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Published: 2001/10/22
by Dan Alford

Robert Randolph and The Family Band, DUMBO, Brooklyn, NY- 10/21

As far as I can figure, this is the best reason to
live in a big city: fantastic free concerts on Sunday
afternoon. As part of the open studios under the
Brooklyn Bridge, St. Ann's Warehouse hosted a number
of local musicians for free over the course of the
weekend, and the final set went to The Family Band.
Making my way down the street, I wandered past a
number of galleries, and a Bread and Circus like
performance that had drawn a large crowd for the
Procession Against All Evil. I lingered for a moment,
just long enough to be freaked out by the oversized
puppets and their erratic movements.

As the name suggests, St. Ann's is a large warehouse,
but being draped in purple velvet curtains, the sound
was crisp and clear as Robert took a crowd of a few
hundred to church. The crowd consisted of a sampling
of NPR types, hip Brooklynites, young families and NYC
groove fiends. By the end of the first tune, the
volume had driven away most of the families but was
calling in many interested ears from the street. It
was one of those fantastic moments when our subculture
confidently meets the mainstream face to face. As
Robert and John traded licks, upping the ante with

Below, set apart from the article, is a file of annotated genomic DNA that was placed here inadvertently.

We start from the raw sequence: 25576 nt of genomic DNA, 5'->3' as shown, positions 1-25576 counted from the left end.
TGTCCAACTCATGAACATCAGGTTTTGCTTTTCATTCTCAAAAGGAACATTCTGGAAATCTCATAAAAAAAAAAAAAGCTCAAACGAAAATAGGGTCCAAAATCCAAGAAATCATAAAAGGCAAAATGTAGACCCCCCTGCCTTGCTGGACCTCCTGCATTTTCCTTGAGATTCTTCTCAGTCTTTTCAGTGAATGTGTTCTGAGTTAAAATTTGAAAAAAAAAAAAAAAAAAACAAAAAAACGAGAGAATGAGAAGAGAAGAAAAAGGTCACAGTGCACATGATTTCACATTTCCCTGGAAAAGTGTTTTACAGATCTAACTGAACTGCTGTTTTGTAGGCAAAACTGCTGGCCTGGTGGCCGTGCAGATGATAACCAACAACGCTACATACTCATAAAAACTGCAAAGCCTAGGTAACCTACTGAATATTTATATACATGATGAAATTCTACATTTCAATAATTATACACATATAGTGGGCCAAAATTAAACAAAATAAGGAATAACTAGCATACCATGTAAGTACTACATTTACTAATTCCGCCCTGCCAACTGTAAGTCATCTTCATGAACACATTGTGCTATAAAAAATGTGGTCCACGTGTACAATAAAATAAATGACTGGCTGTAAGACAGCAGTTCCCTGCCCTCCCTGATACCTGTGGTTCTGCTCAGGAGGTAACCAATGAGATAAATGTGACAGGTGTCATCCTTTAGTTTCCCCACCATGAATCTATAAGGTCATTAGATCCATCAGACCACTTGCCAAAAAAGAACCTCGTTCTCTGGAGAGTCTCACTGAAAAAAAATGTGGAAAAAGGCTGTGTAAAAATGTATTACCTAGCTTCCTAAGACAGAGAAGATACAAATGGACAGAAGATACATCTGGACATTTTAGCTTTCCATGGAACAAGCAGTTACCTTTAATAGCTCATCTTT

each go round, the groovers rose to meet the magic.
That was when it struck me that most people are not
used to long instrumental grooves, nor are they
familiar with loose improvisation. And they certainly
don't shake their bones in public on a Sunday
afternoon. I remember watching Phish's Farm Aid set
from 98 on CMT. When they dropped down to silence and
burst out during Runaway Jim, I suddenly realized that
we've got something special happening in this
community.

The 70 minute set included some gospel tunes and a cut
from The Word, along with three familiar Robert
Randolph tunes- The March, Press On, and I Don't Know
What You Come To Do. I've seen plenty of bands
perform for free in NYC and Boston, and have even
heard some admit that they were holding back for a
show that evening, but that was not the case here.
The band tore through each tune with an abundance of
energy, pushing themselves and the audience. Robert's
stage presence is electric and by the closer he was
running around the stage, jumping on the monitors and
howling into his mic. The intensity was more than I
could have hoped for, and many groovers went home
sweaty and smiling. And those who were exposed to
Robert's unique style for the first time, if not
sweaty, were certainly smiling.

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